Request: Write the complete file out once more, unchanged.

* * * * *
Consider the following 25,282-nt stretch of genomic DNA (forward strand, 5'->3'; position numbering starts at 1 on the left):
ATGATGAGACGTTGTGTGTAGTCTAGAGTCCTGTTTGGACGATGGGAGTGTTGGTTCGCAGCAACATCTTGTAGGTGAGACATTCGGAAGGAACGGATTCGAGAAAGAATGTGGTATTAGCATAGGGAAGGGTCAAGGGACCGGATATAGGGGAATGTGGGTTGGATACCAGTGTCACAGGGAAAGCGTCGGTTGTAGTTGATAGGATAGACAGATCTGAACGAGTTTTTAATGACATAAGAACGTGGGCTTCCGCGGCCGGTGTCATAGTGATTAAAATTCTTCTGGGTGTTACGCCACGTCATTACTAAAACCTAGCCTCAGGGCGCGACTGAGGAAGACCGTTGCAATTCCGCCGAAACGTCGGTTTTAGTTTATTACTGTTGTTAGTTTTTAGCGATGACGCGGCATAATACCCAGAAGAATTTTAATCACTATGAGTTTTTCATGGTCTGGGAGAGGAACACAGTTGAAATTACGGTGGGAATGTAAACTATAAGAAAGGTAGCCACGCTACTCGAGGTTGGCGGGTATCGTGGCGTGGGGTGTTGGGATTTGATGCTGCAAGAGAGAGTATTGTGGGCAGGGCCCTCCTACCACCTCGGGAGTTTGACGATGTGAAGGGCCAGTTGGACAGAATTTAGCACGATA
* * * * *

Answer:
Consider the following 25,282-nt stretch of genomic DNA (forward strand, 5'->3'; position numbering starts at 1 on the left):
ATGATGAGACGTTGTGTGTAGTCTAGAGTCCTGTTTGGACGATGGGAGTGTTGGTTCGCAGCAACATCTTGTAGGTGAGACATTCGGAAGGAACGGATTCGAGAAAGAATGTGGTATTAGCATAGGGAAGGGTCAAGGGACCGGATATAGGGGAATGTGGGTTGGATACCAGTGTCACAGGGAAAGCGTCGGTTGTAGTTGATAGGATAGACAGATCTGAACGAGTTTTTAATGACATAAGAACGTGGGCTTCCGCGGCCGGTGTCATAGTGATTAAAATTCTTCTGGGTGTTACGCCACGTCATTACTAAAACCTAGCCTCAGGGCGCGACTGAGGAAGACCGTTGCAATTCCGCCGAAACGTCGGTTTTAGTTTATTACTGTTGTTAGTTTTTAGCGATGACGCGGCATAATACCCAGAAGAATTTTAATCACTATGAGTTTTTCATGGTCTGGGAGAGGAACACAGTTGAAATTACGGTGGGAATGTAAACTATAAGAAAGGTAGCCACGCTACTCGAGGTTGGCGGGTATCGTGGCGTGGGGTGTTGGGATTTGATGCTGCAAGAGAGAGTATTGTGGGCAGGGCCCTCCTACCACCTCGGGAGTTTGACGATGTGAAGGGCCAGTTGGACAGAATTTAGCACGATA